Tigers' Four-Run Eighth Spoils Milestone Day for Mauer, Six Scoreless for Stewart

Photo credit: Jordan Johnson, USA TODAY Sports

The Minnesota Twins seemed destined for a storybook win on a cold and dreary late September night.

Joe Mauer roped a single into left field with his signature inside-out swing, reaching base for the 3,073rd time his career, passing Harmon Killebrew for most in Twins history.

“Moli had a nice little thing here after [the game],” said Mauer. “You mention Harmon and you mention Kirby [Puckett] and mention Tony [Oliva] and some of the other greats, to be up there with them is very special and humbling. It kind of really didn’t hit me until the second half. It was a nice moment.”

Jorge Polanco drove him in with a double after Mauer advanced on a wild pitch, and Kohl Stewart entered the second inning as the primary pitcher and left the game after six scoreless with Minnesota up, 1-0.

Then the Detroit Tigers pounced in the eighth, scoring four runs in what became a 4-2 victory.

Asked if Stewart, who had only thrown 75 pitches, should have been left in the game, manager Paul Molitor said: “It’s a fair question, as well as he pitched, and to get us that deep in the game with a one-run lead.

“You’re trying get these guys out on positive notes, and he did really well. He’s done a nice job of adapting to the primary role of coming in, and the last few outings have been really good.”

Stewart came into the game with a 1.88 ERA in three September outings.

“We felt we had a good chance of getting those last six outs out of the pen tonight, and kind of in sync with the whole opener format,” said Molitor. “We were comfortable with where he was and where he finished, and we just thought we’d turn it over.”

“I want to keep going. I just want to throw, you know?” said Stewart. “It’s not my decision. My job is to take the ball and throw until they tell me to stop. Mollie said they were going to the bullpen there, and that’s their call.”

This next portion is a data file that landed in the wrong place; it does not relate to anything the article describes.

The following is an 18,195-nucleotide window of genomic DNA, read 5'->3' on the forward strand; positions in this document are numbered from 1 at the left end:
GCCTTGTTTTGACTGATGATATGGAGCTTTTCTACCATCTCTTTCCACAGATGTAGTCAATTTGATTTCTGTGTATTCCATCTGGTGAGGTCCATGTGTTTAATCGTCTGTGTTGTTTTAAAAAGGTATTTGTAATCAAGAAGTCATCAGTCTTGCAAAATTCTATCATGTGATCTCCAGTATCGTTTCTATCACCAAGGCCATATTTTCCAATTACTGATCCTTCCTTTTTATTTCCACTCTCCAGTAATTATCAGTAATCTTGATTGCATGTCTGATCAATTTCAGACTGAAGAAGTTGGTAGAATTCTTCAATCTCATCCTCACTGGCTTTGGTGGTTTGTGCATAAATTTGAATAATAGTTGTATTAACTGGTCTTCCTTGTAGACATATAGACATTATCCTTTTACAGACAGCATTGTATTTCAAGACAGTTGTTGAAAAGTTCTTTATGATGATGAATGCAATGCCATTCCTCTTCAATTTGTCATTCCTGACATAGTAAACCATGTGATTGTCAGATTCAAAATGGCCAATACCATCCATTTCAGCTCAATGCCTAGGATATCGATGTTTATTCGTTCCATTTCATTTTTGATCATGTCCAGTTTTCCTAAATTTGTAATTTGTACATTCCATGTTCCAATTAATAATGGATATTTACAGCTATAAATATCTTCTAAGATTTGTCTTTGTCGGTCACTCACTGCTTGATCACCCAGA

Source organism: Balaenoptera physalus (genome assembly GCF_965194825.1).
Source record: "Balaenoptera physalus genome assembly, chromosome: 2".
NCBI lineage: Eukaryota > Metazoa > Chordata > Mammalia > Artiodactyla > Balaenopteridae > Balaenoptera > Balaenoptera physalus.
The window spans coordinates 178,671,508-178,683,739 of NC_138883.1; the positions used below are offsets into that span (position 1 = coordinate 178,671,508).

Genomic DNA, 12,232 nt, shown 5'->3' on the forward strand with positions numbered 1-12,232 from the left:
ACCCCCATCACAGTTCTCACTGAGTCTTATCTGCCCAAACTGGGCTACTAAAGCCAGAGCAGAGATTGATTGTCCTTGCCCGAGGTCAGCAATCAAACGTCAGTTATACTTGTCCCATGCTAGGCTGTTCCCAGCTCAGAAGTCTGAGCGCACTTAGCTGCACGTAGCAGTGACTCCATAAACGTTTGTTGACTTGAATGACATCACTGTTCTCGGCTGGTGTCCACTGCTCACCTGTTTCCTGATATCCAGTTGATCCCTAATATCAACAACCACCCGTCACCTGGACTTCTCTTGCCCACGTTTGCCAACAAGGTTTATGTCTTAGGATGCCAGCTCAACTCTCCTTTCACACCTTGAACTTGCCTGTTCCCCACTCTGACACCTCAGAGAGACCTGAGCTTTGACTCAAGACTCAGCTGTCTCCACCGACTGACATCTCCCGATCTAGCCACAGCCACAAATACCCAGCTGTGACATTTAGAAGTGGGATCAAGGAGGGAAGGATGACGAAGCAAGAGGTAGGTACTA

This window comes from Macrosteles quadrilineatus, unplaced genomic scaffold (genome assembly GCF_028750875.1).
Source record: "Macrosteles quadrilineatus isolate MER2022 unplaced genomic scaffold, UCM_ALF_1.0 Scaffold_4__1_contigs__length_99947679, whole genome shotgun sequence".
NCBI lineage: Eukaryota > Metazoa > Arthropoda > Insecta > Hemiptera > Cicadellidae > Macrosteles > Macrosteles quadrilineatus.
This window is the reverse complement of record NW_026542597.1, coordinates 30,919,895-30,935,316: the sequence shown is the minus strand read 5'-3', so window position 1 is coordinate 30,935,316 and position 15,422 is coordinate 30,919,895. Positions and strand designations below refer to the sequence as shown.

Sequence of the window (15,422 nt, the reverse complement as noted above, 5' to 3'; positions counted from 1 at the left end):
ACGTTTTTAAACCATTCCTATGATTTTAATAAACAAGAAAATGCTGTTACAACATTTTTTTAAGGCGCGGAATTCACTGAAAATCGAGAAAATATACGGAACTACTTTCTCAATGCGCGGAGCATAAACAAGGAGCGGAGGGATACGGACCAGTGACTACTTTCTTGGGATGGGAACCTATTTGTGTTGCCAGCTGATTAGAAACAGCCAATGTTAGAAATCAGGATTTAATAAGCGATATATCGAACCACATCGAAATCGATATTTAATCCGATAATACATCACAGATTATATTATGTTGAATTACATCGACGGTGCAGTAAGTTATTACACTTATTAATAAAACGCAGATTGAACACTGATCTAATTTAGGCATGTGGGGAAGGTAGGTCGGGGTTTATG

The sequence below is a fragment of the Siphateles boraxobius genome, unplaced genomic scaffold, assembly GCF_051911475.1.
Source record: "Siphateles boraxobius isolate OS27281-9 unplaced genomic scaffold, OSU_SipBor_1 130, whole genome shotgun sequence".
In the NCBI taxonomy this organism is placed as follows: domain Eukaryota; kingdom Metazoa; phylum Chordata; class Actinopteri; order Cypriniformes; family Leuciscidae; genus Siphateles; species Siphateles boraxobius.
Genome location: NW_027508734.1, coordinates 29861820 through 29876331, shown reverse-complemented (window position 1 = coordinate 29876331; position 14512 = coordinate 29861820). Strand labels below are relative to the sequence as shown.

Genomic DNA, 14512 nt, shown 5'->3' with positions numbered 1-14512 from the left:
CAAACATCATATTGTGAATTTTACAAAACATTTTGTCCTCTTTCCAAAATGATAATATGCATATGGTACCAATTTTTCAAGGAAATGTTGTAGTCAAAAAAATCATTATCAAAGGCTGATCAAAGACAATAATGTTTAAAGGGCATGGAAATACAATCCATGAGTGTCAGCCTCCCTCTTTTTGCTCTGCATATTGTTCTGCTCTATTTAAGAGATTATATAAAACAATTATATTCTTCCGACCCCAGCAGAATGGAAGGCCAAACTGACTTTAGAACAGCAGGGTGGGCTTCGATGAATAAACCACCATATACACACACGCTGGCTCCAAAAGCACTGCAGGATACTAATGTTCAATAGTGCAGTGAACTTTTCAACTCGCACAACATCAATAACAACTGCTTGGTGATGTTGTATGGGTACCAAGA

Trevor Hildenberger, who became the Twins de facto closer after Fernando Rodney was dealt to the Oakland A’s on Aug. 9, gave up four earned runs while recording only one out in the eighth, and was tagged with the loss.

“We talked to the guys about doing some things differently this week, giving some people different opportunities to get outs in different slots,” said Molitor, referencing his decision to put Hildenberger in the eighth inning after he a wild pitch he threw in Oakland allowed the A’s a walk-off win. “It’s just one of those things.”

Years from now the four-run eighth inning will most likely be an afterthought. Mauer’s record game may have ended in a loss, but it came in front of 23,849 fans that sat in 50-degree weather in what could be the final week of his storied Twins career.

“Anything Joe does, I’m really proud for him and happy for him. Wonderful baseball player, one of the best I’ve been around,” said Tigers manager Ron Gardenhire, Mauer’s first manager.

“That kind of record and that kind of name, that’s putting yourself up there with one of the best players I’ve ever had the chance to see and meet in Harmon.”

“This one’s certainly very significant when you think about the people that have put this uniform on,” echoed Molitor. “Harmon, the man he was, the player he was and to climb that last rung on the latter, puts him in an exclusive category.”

Mauer kept the ball. He let the Twins keep the base. For the fans in attendance, he gave them a reason to sit in the cold and watch a losing Twins team late in September.

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